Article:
Training Story: Elena Keltner

Elena Keltner (left), doctoral student in the UT Dallas Communication Sciences and Disorders PhD Program, and Rachel O’Hair, research technician

It’s on the tip of my tongue!

This idiom is typically exclaimed in frustration, when a person cannot think of a word. Occasionally, everyone wrestles with anomia — the inability to recall the right word.

“This can be really troubling for people who have anomia to the extent that they cannot form sentences or get their thoughts across,” said Elena Keltner, a doctoral student in the Communication Sciences and Disorders PhD program at UT Dallas.

Under the mentorship of Dr. John Hart, professor and Distinguished Chair in Neuroscience, Keltner conducts research that aims to determine the neural correlates behind a person’s search for semantic object memories — words or concepts in the brain. Using electroencephalogram (EEG), Keltner monitors a research participant’s brain and measures the electronic signals that occur when a person retrieves a word from semantic memory.

“If we can figure out how our brain does this normally, we can figure out what goes wrong in our brain when word-finding difficulties occur,” Keltner said. “If we can do that, we can use the research to help people clinically, to create speech therapies backed by research evidence.”

In speech-language therapy, when a patient struggles to recall a word such as “pen,” a speech-language pathologist may cue the patient by providing a “feature,” or descriptor, like “ink.” Keltner is working to determine the kinds of features that best and most quickly help patients recall words. Her goal is to translate this research into a speech therapy app that assists patients with their semantic retrieval.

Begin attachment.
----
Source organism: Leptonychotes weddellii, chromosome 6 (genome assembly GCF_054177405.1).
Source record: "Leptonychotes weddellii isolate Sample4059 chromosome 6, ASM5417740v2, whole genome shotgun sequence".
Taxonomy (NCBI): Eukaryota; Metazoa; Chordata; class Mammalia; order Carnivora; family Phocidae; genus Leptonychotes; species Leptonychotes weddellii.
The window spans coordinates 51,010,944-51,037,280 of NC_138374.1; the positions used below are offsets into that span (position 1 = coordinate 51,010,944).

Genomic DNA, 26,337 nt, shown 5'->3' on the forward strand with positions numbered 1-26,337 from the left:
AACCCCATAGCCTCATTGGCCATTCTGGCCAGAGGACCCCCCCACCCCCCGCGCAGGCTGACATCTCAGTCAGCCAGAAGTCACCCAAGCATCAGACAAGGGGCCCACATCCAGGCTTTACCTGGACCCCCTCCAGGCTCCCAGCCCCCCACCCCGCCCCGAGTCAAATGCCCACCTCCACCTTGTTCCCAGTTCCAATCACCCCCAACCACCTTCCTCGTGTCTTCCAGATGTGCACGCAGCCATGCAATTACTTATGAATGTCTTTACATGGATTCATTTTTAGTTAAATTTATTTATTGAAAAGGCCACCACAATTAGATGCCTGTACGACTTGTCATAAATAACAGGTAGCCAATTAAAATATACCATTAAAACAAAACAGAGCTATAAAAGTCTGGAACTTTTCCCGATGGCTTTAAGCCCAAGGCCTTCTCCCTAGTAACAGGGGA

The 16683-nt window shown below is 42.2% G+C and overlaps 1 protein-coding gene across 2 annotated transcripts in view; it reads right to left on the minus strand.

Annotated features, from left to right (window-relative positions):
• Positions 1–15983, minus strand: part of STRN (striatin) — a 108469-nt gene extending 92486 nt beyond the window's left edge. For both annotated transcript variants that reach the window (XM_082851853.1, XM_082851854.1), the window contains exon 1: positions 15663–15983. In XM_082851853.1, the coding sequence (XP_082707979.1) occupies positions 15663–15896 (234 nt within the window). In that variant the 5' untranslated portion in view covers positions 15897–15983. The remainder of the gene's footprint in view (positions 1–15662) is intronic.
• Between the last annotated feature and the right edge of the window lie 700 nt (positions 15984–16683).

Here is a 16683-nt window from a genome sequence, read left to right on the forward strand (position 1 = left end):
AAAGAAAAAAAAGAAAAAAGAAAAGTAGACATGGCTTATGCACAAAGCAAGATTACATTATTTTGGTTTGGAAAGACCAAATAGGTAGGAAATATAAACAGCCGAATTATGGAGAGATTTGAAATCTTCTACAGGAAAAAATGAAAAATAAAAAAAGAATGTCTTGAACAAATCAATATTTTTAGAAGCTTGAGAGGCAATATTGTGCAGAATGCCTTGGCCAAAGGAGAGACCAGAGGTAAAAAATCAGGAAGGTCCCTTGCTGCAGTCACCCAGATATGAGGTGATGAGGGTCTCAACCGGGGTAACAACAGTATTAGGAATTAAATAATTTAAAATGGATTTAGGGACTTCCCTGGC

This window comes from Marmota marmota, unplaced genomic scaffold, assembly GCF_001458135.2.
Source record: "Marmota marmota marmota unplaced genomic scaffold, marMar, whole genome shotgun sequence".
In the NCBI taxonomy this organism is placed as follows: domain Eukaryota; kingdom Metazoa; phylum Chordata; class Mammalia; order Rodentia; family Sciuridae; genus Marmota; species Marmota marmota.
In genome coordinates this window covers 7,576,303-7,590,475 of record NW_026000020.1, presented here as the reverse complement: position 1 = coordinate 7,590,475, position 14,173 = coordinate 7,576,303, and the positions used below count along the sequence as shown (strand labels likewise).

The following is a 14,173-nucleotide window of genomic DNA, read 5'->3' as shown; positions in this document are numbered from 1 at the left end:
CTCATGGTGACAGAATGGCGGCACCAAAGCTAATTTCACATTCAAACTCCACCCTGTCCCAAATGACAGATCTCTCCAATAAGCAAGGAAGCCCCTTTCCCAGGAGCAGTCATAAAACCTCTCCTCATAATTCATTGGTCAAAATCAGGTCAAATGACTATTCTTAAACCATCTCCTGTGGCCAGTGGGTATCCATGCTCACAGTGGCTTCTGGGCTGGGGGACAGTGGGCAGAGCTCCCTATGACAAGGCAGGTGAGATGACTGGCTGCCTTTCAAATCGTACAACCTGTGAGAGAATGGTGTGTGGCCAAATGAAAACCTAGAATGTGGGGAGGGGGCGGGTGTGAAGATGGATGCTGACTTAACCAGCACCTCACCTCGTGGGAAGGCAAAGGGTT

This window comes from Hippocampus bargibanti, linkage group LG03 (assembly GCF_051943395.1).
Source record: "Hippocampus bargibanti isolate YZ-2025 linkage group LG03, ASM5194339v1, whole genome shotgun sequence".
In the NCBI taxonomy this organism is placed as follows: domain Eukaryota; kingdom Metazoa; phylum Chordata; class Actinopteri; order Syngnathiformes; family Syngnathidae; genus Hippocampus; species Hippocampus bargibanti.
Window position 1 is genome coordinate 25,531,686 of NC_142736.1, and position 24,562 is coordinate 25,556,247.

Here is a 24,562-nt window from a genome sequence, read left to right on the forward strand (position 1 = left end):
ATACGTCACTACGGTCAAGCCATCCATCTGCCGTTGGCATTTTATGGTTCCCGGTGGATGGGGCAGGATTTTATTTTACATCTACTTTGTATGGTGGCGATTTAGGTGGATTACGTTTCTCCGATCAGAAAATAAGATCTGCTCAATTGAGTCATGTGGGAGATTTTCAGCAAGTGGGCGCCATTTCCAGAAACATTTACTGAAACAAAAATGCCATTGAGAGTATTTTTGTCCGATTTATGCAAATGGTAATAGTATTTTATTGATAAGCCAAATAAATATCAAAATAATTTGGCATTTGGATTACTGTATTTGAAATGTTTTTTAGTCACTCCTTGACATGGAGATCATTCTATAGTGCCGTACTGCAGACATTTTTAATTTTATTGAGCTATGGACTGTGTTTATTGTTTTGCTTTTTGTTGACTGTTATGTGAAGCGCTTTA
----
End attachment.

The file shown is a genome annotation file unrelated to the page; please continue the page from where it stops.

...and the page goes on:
“Elena’s clinical training in speech-language pathology combined with the neuroscience-based training she will receive as a graduate student provide her with a novel approach that will enable making unique and impactful advances in patient communication,” Hart said.

Keltner hopes her research may be used to treat adults with anomia caused by conditions including stroke, brain injury or other communication disorders.

“It kills me when people can’t talk to their children or grandchildren,” Keltner said. “I want to help people tell their stories and communicate with their loved ones.”

“ I want to help people tell their stories and communicate with their loved ones. ”

-– Elena Keltner, doctoral student, Communication Sciences and Disorders PhD Program